Wednesday, August 15, 2018


DSC00012                                                 Downtown Portland, OR from Waterfront Park

After leaving Silverton we headed to Columbia River RV park in Portland, a 50 mile white-knuckle drive for Jim with all the traffic on 205 northbound. Why can’t people learn to merge without having to slam on brakes? And this was late morning. We can only imagine what it’s like during rush-hour commute times but this article gives you a good idea.

We spent two weeks at Columbia River in 2016 so I didn’t even take a photo of our site, but we actually got a decent spot in the back row. It would have been very quiet were it not for the constant planes flying overhead from the airport being so close to the RV park. Still it’s a very convenient place to stay if you want to take the MAX train into town, which we did twice last week, once for Jim to visit the ophthalmologist and the next day to the downtown farmers market.

Union Station, where we got off the train.


Some of you may know that Jim has Fuch’s corneal dystrophy, a hereditary eye disease that can only be treated with a corneal transplant when it progresses to the point where it impacts vision. He also has a severe dry eye problem which can affect the vision. Due to some problems with irritation and blurred vision about a month ago we decided to go to Portland so he could see the corneal specialist he went to in 2016. Fortunately the corneal dystrophy has not progressed over the past two years and the doctor said he would not recommend surgery at this time. He thought the problem was caused by a new type of artificial tears that Jim was trying, since he stopped using them a couple weeks ago and his symptoms improved. At least it gave us peace of mind that surgery was not imminent.

Ira Keller fountain with the Portland Plaza high-rise condos behind. You can buy a unit here for $450-$800,000 or rent one for around $2,500/month.


After his late afternoon appointment in the Nob Hill district, we stopped for a happy hour beer at Pints Brewing Co. in the Old Town district since it was close to where we had to catch the train, and it was one we didn’t try the last time. It was good although not great, but the people watching was entertaining since there was a large homeless camp right across the street.

We were impressed with the Saturday Portland farmers market our last time here so we took the train again the next morning to the lovely campus of Portland State University and the bustling market. It rained while we were wandering around but we had our rain jackets just in case, and it didn’t last too long. Between a loaf of bread and various fruits and veggies, our backpacks were bursting on the way home.

We took a round-about way back to the train to walk along the waterfront and the Saturday Market, the largest continuously operating open-air arts and crafts market in the country. It fills many blocks and is mind boggling that anyone buys all the junk that’s for sale there.


From along the Willamette River waterfront.



You can take a scenic cruise on the Portland Spirit.


Or pedal on the Brewbarge. Seems a bit pricey at $35-$40 per person and you have to bring your own beer, but we like the solar panels on the roof.


On Sunday morning we left Portland, driving 200 miles to Poulsbo, WA, taking back roads the last 100 miles to get away from the I-5 traffic, which was heavy but not horrible. We’ve avoided Seattle when previously in the vicinity, but this time decided to take the ferry from Bainbridge Island, which is why we stayed in Poulsbo at Eagle Tree RV Park, just eight miles from the ferry terminal. The RV park is one of the strangest we’ve encountered, with pull-through sites so tight we marveled at how people get their big rigs in and out. We were put in a back-in site on the perimeter which had much more space but was very unlevel. We ended up having to pull in to get reasonably level, which was fine since we used their very nice restrooms and didn’t need to connect to water or the dump.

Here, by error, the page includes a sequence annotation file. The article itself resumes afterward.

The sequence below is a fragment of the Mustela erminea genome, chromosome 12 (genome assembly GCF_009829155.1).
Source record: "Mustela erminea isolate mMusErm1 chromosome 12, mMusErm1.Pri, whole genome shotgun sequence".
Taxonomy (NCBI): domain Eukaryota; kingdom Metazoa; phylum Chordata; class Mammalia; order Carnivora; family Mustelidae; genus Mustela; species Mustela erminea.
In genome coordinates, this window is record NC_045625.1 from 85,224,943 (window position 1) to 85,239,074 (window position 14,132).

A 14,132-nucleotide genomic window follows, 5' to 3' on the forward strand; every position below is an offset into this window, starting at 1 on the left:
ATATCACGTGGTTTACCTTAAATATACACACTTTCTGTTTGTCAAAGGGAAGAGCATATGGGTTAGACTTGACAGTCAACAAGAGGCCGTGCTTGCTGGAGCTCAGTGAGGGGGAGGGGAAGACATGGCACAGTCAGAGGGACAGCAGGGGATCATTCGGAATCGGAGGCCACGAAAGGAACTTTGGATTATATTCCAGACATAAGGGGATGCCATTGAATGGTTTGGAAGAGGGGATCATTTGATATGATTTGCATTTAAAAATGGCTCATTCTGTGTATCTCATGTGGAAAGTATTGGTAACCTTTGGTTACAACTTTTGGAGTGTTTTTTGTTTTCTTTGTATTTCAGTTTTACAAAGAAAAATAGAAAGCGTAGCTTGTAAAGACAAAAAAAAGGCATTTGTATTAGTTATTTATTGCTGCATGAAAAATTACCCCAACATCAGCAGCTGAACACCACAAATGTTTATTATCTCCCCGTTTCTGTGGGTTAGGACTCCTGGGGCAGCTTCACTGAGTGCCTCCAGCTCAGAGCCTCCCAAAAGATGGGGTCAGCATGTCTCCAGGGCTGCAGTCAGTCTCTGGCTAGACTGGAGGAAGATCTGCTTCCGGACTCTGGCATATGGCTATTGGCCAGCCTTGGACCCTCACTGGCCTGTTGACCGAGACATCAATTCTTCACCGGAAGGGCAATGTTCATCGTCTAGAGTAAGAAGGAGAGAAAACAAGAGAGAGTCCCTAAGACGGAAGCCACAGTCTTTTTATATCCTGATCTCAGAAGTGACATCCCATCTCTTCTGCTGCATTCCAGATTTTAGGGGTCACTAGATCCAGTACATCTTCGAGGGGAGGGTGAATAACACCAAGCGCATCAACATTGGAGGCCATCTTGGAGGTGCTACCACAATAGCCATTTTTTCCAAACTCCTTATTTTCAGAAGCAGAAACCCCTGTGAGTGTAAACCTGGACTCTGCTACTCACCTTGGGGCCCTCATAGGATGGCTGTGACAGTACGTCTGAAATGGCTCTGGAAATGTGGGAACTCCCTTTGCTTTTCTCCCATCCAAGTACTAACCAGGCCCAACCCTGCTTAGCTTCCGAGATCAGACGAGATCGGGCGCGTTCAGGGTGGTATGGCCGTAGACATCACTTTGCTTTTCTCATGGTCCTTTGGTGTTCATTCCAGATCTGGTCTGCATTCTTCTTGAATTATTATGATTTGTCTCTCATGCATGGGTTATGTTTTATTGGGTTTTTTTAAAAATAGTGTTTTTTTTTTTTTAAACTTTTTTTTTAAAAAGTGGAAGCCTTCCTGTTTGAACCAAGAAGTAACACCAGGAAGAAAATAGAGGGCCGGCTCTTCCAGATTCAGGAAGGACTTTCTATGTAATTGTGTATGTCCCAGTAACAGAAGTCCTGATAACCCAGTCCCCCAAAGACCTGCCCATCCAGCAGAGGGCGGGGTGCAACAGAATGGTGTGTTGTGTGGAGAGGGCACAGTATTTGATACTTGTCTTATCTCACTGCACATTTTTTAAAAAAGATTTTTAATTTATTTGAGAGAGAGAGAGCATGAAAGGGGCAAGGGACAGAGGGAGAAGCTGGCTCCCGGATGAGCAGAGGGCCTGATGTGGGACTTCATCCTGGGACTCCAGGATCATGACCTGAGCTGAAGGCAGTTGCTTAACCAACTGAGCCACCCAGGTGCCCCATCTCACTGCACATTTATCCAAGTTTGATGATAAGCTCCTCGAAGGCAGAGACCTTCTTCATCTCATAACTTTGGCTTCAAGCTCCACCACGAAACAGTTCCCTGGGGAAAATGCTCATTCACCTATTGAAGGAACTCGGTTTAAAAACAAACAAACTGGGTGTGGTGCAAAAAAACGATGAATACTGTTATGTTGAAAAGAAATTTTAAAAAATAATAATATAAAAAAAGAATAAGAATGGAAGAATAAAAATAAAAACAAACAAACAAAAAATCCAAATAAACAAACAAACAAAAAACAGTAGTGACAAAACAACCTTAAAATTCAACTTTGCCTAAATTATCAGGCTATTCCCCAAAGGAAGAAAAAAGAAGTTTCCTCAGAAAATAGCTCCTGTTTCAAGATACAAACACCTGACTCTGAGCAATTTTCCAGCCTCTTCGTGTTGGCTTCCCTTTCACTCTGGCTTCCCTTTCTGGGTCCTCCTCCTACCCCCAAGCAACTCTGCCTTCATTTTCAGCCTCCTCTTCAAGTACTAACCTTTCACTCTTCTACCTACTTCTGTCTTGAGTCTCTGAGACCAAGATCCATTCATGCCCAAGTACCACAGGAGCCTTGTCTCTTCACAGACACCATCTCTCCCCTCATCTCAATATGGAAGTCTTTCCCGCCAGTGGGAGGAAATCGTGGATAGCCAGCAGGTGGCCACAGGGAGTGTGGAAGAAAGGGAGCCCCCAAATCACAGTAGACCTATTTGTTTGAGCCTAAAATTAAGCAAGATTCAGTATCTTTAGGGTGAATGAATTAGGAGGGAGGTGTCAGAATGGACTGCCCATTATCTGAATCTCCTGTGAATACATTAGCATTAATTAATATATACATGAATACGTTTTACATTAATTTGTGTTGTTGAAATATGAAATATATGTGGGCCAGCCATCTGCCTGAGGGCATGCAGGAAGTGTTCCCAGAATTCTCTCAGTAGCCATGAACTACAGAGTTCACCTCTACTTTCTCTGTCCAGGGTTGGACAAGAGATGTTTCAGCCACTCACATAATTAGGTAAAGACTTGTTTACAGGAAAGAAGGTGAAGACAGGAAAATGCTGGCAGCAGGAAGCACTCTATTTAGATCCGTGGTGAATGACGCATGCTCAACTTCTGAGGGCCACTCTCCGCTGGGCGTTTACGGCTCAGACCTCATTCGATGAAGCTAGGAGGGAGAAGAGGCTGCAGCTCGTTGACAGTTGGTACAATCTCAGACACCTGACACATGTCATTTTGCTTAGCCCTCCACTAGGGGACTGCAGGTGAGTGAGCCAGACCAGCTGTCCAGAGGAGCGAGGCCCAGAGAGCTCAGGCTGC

Our site was well spaced from the neighbors but the pull-through spaces barely had room to walk between their slides.



We decided to visit Seattle since friends Jim and Allison, who are at an RV park in Issaquah, volunteered to be our tour guides and show us around. The ferry ride was pleasant but between the morning fog and haze from fires our view going over was not so good.

We were surprised at the size and comfort of the passenger area. No ticket is needed to board at Bainbridge but you have to buy one to get on in Seattle for the trip back. $8 for me, $4 for Jim being over 65.



Very hazy Seattle skyline.


It started looking clearer as we approached the dock.


We found Jim and Allison soon after we disembarked, and began our walking tour through Pioneer Square.

The Pioneer Building, completed in 1892 and at 94’ was the tallest building in Seattle until 1904. It once housed offices for a number of mining companies.



The Pioneer Square Pergola was constructed in 1809 as a stop for the Resler and James Street Cable Car Company. It’s been damaged by multiple truck accidents over the years but has been rebuilt or repaired since it’s a National Historic Landmark.

It’s a very elaborate structure.



Merchant’s Cafe, Seattle’s oldest restaurant, built in 1890.


Seattle, WA, Eagle Tree RV Park, Poulsbo

From there we headed down to the waterfront on our way to the Olympic Sculpture Garden, owned and operated by the Seattle Art Museum in downtown Seattle’s largest green space. Here are some of the pieces we saw. It’s all supersized art.

Seattle, WA, Eagle Tree RV Park, Poulsbo1




BNSF, who Jim worked for many years ago when it was just the Burlington Northern, has a main line that runs right by the sculpture garden. The turquoise globe is the Seattle Post-Intelligencer, Seattle’s first newspaper. The print edition was stopped in 2009 but it still continues as an online newspaper. The globe was designated as a Seattle Landmark in 2012 and donated to the Museum of History and Industry, with plans to refurbish and relocate it, although this has yet to be done.